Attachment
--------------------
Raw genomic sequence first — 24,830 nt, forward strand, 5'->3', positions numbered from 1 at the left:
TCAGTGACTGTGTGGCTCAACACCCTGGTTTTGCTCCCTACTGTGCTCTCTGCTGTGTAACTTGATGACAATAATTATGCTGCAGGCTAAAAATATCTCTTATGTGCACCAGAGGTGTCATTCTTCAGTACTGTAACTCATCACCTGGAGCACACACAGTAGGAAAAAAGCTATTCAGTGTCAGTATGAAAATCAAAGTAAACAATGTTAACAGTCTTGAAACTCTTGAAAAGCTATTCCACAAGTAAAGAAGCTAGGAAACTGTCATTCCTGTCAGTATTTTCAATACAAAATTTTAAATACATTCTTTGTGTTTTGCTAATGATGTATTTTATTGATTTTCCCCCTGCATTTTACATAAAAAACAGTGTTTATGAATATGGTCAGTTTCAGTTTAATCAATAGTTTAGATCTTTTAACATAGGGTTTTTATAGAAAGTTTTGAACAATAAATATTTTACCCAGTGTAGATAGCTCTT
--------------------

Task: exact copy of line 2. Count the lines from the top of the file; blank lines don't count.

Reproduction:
TCAGTGACTGTGTGGCTCAACACCCTGGTTTTGCTCCCTACTGTGCTCTCTGCTGTGTAACTTGATGACAATAATTATGCTGCAGGCTAAAAATATCTCTTATGTGCACCAGAGGTGTCATTCTTCAGTACTGTAACTCATCACCTGGAGCACACACAGTAGGAAAAAAGCTATTCAGTGTCAGTATGAAAATCAAAGTAAACAATGTTAACAGTCTTGAAACTCTTGAAAAGCTATTCCACAAGTAAAGAAGCTAGGAAACTGTCATTCCTGTCAGTATTTTCAATACAAAATTTTAAATACATTCTTTGTGTTTTGCTAATGATGTATTTTATTGATTTTCCCCCTGCATTTTACATAAAAAACAGTGTTTATGAATATGGTCAGTTTCAGTTTAATCAATAGTTTAGATCTTTTAACATAGGGTTTTTATAGAAAGTTTTGAACAATAAATATTTTACCCAGTGTAGATAGCTCTT